Water temperature ranges from 24-29°C (75-84°F) and visibility from 5-30m (16-100ft), but usually better than 15m (50ft). Daily high air temperatures are 30-32°C (86-90°).
Madagascar’s Best Liveaboard Dive Boats
The two boats serving the Madagascar diving are very different.
The MV Galatea is a more traditional, full service, 30-meter yacht that spends most of the year cruising the Seychelles. They take a two-month hiatus from their itinerary there to go the relatively short distance down to northwest Madagascar to dive. To see my post on Seychelles liveaboards, please click here:
Ocean’s Dream is a 13-meter catamaran that provides a little more spartan experience luxury-wise but is a specialist, diving Madagascar with two itineraries 10 months of the year.
Both make a point of making many stops at the islands to tour the natural environment and meet some local people where they live.
- MV Galatea
- Oceane’s Dream
- March to January dives Madagascar
- Two 6 day itineraries
- Mitsio itinerary: Ambatoloaka Beach, Nosy Be, Tetons, Basalt Organs, Tsarabajina Island, Bench Little Beaver, Nosy Lava Island, Bench of Ankarea, The Brothers, Sakatia Island, Bench of the Unicorns, back to Ambatoloaka Beach
- Radames itinerary: Ambatoloaka, Nosy Be, Russian Bay, Drooping Kalakajoro west, Anchorage Antanimora, Banc du Cyclone, Diving Garden Suzanne, Antanimora Island, Antanimora, Greg, Drooping Berafia west, Baramahmay, Roches Gabriel, Iranja Turtle Island, Nosy Iranja, Russian Bay, Tanikely Island, back to Nosy Be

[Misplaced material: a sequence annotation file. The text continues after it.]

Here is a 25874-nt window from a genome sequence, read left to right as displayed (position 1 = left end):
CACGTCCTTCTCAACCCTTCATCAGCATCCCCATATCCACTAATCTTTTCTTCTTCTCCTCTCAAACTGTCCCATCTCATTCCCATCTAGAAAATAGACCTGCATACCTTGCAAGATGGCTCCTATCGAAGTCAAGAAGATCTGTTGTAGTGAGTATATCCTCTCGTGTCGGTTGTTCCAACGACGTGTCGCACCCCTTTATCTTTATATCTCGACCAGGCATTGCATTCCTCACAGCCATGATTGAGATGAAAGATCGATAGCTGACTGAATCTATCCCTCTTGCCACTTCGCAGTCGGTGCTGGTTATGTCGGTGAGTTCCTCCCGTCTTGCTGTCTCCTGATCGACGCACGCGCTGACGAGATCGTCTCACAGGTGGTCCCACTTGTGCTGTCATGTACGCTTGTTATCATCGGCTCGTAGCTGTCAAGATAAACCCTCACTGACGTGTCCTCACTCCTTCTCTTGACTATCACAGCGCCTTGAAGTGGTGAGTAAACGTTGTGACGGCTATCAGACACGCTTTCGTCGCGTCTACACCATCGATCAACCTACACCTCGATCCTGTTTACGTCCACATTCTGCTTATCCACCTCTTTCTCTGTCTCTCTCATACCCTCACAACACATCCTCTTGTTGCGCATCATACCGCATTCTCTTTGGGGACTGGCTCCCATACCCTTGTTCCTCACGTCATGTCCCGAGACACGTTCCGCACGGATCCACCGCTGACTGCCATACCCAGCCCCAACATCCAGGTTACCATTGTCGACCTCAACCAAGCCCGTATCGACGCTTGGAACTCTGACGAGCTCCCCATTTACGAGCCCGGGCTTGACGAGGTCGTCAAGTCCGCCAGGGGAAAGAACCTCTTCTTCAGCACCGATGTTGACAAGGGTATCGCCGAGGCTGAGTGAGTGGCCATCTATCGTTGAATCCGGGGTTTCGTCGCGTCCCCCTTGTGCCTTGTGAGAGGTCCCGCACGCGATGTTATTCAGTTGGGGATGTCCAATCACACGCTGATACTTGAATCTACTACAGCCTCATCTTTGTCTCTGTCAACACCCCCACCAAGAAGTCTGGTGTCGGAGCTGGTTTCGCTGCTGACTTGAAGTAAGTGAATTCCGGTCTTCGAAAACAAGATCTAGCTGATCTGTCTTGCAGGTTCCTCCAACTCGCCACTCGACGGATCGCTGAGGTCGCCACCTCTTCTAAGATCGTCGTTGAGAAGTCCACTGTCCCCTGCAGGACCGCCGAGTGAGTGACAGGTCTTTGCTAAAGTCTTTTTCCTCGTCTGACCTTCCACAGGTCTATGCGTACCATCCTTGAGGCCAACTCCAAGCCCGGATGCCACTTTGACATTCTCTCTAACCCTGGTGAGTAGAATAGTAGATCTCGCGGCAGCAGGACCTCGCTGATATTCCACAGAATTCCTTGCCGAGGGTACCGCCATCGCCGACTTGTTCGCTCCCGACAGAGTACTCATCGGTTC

- Beach visits
- 4 double cabins each with bathroom
- Dining room, kitchen, and a lounge
- Second dining area outside
- Daily housekeeping
- Local and vegetarian food
- The crew speaks English and French
- Diving is included in the price
- 5 crew including 1 dive instructor
- Snorkel friendly
|MV Galatea ||Oceane's Dream|
|Length||30 m||13 m|
|Equipment||€10/dive||To Be Arranged
|Diving Package||€180/6 dives||No Extra Charge|
|Dive Courses On Board||Yes||To Be Arranged|
As you can see there are limited options and places available on these two liveaboard boats. They provide the best opportunity to dive a number of dispersed dive sites, but may not always be available in your time frame and circumstances. Nosy Be has a number of dive shops operating there and at least 37 hotels to service divers. If you would like to check local accommodations in Nosy Be, here is a website that can organize your arrangements.
With the pristine coral reefs, biodiversity including manta and devil rays, whale sharks, dolphins, pelagics, intriguing macro critters, reef tropicals, and fascinating onshore scenery, as well, there are many excellent photo opportunities. For information and reviews of dive cameras, click here:
Scuba Diving Trip Insurance
A cushion for emergencies provides peace of mind when on vacation. I recommend this diving insurance as they have worldwide coverage and provide scuba divers a quality insurance and medical assistance service.
Feedback and Comments
I hope you found this post on Madagascar scuba diving interesting and useful. If you have any questions or ideas, please feel free to share them in the comments section. I’d love to know of any experience you have. If there is no comments section directly below, click here: >>comments<<